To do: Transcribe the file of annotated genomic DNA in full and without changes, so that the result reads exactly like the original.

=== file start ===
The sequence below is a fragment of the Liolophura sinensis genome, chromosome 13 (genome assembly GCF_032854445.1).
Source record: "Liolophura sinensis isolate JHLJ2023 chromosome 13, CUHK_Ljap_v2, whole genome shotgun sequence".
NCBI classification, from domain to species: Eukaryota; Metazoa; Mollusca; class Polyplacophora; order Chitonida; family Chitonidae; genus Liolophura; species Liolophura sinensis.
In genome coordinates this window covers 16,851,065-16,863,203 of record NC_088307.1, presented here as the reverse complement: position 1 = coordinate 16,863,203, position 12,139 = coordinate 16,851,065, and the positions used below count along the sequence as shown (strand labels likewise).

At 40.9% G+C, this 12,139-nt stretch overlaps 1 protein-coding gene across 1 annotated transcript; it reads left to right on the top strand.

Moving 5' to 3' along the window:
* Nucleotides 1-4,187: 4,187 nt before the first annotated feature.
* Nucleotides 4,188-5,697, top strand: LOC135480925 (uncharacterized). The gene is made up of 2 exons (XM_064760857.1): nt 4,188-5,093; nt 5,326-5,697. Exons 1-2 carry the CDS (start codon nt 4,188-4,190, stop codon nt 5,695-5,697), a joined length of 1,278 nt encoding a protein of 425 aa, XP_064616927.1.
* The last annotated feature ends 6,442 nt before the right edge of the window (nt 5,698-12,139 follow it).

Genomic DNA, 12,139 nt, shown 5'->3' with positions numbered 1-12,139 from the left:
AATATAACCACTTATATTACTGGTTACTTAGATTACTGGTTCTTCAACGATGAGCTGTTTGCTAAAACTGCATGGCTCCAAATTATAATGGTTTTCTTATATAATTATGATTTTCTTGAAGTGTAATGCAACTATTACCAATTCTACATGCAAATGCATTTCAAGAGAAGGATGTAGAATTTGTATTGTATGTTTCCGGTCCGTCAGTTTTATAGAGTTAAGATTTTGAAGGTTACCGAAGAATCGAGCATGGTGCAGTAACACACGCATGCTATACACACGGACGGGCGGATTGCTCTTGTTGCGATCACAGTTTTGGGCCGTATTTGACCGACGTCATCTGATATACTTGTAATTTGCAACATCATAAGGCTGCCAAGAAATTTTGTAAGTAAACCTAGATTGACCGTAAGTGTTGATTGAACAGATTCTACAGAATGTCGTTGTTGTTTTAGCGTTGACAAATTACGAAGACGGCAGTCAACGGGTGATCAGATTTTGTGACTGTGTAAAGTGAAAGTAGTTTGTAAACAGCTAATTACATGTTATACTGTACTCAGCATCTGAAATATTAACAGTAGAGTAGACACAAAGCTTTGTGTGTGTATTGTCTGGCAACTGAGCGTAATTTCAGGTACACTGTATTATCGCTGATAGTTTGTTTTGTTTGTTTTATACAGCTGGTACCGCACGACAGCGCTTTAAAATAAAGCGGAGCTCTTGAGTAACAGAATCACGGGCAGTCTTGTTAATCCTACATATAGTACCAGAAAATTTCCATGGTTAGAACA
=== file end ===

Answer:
The sequence below is a fragment of the Liolophura sinensis genome, chromosome 13 (genome assembly GCF_032854445.1).
Source record: "Liolophura sinensis isolate JHLJ2023 chromosome 13, CUHK_Ljap_v2, whole genome shotgun sequence".
NCBI classification, from domain to species: Eukaryota; Metazoa; Mollusca; class Polyplacophora; order Chitonida; family Chitonidae; genus Liolophura; species Liolophura sinensis.
In genome coordinates this window covers 16,851,065-16,863,203 of record NC_088307.1, presented here as the reverse complement: position 1 = coordinate 16,863,203, position 12,139 = coordinate 16,851,065, and the positions used below count along the sequence as shown (strand labels likewise).

At 40.9% G+C, this 12,139-nt stretch overlaps 1 protein-coding gene across 1 annotated transcript; it reads left to right on the top strand.

Moving 5' to 3' along the window:
* Nucleotides 1-4,187: 4,187 nt before the first annotated feature.
* Nucleotides 4,188-5,697, top strand: LOC135480925 (uncharacterized). The gene is made up of 2 exons (XM_064760857.1): nt 4,188-5,093; nt 5,326-5,697. Exons 1-2 carry the CDS (start codon nt 4,188-4,190, stop codon nt 5,695-5,697), a joined length of 1,278 nt encoding a protein of 425 aa, XP_064616927.1.
* The last annotated feature ends 6,442 nt before the right edge of the window (nt 5,698-12,139 follow it).

Genomic DNA, 12,139 nt, shown 5'->3' with positions numbered 1-12,139 from the left:
AATATAACCACTTATATTACTGGTTACTTAGATTACTGGTTCTTCAACGATGAGCTGTTTGCTAAAACTGCATGGCTCCAAATTATAATGGTTTTCTTATATAATTATGATTTTCTTGAAGTGTAATGCAACTATTACCAATTCTACATGCAAATGCATTTCAAGAGAAGGATGTAGAATTTGTATTGTATGTTTCCGGTCCGTCAGTTTTATAGAGTTAAGATTTTGAAGGTTACCGAAGAATCGAGCATGGTGCAGTAACACACGCATGCTATACACACGGACGGGCGGATTGCTCTTGTTGCGATCACAGTTTTGGGCCGTATTTGACCGACGTCATCTGATATACTTGTAATTTGCAACATCATAAGGCTGCCAAGAAATTTTGTAAGTAAACCTAGATTGACCGTAAGTGTTGATTGAACAGATTCTACAGAATGTCGTTGTTGTTTTAGCGTTGACAAATTACGAAGACGGCAGTCAACGGGTGATCAGATTTTGTGACTGTGTAAAGTGAAAGTAGTTTGTAAACAGCTAATTACATGTTATACTGTACTCAGCATCTGAAATATTAACAGTAGAGTAGACACAAAGCTTTGTGTGTGTATTGTCTGGCAACTGAGCGTAATTTCAGGTACACTGTATTATCGCTGATAGTTTGTTTTGTTTGTTTTATACAGCTGGTACCGCACGACAGCGCTTTAAAATAAAGCGGAGCTCTTGAGTAACAGAATCACGGGCAGTCTTGTTAATCCTACATATAGTACCAGAAAATTTCCATGGTTAGAACA